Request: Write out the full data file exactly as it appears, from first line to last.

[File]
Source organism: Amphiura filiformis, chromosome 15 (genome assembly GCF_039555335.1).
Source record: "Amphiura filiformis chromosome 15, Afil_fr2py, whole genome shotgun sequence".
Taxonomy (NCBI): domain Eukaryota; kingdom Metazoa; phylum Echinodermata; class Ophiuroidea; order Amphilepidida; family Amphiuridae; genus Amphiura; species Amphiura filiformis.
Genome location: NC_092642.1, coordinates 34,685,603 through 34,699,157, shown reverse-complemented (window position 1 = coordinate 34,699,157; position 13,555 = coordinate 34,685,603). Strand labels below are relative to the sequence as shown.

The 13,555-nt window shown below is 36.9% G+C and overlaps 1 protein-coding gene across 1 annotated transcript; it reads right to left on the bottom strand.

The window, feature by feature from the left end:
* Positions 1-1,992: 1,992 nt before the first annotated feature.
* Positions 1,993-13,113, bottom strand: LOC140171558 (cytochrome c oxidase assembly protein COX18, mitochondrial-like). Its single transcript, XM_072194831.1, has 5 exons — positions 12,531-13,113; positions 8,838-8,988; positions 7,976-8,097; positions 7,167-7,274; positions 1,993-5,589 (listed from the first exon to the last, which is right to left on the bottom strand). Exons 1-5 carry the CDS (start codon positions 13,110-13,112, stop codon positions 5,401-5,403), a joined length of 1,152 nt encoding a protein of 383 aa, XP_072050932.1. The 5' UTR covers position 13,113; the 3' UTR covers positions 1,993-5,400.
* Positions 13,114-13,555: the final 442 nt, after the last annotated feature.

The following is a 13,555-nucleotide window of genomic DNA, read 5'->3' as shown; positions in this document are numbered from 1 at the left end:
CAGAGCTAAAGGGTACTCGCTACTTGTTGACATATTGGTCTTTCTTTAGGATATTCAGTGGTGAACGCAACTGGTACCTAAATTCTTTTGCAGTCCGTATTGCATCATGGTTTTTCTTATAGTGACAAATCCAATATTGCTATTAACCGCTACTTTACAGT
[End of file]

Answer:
Source organism: Amphiura filiformis, chromosome 15 (genome assembly GCF_039555335.1).
Source record: "Amphiura filiformis chromosome 15, Afil_fr2py, whole genome shotgun sequence".
Taxonomy (NCBI): domain Eukaryota; kingdom Metazoa; phylum Echinodermata; class Ophiuroidea; order Amphilepidida; family Amphiuridae; genus Amphiura; species Amphiura filiformis.
Genome location: NC_092642.1, coordinates 34,685,603 through 34,699,157, shown reverse-complemented (window position 1 = coordinate 34,699,157; position 13,555 = coordinate 34,685,603). Strand labels below are relative to the sequence as shown.

The 13,555-nt window shown below is 36.9% G+C and overlaps 1 protein-coding gene across 1 annotated transcript; it reads right to left on the bottom strand.

The window, feature by feature from the left end:
* Positions 1-1,992: 1,992 nt before the first annotated feature.
* Positions 1,993-13,113, bottom strand: LOC140171558 (cytochrome c oxidase assembly protein COX18, mitochondrial-like). Its single transcript, XM_072194831.1, has 5 exons — positions 12,531-13,113; positions 8,838-8,988; positions 7,976-8,097; positions 7,167-7,274; positions 1,993-5,589 (listed from the first exon to the last, which is right to left on the bottom strand). Exons 1-5 carry the CDS (start codon positions 13,110-13,112, stop codon positions 5,401-5,403), a joined length of 1,152 nt encoding a protein of 383 aa, XP_072050932.1. The 5' UTR covers position 13,113; the 3' UTR covers positions 1,993-5,400.
* Positions 13,114-13,555: the final 442 nt, after the last annotated feature.

The following is a 13,555-nucleotide window of genomic DNA, read 5'->3' as shown; positions in this document are numbered from 1 at the left end:
CAGAGCTAAAGGGTACTCGCTACTTGTTGACATATTGGTCTTTCTTTAGGATATTCAGTGGTGAACGCAACTGGTACCTAAATTCTTTTGCAGTCCGTATTGCATCATGGTTTTTCTTATAGTGACAAATCCAATATTGCTATTAACCGCTACTTTACAGT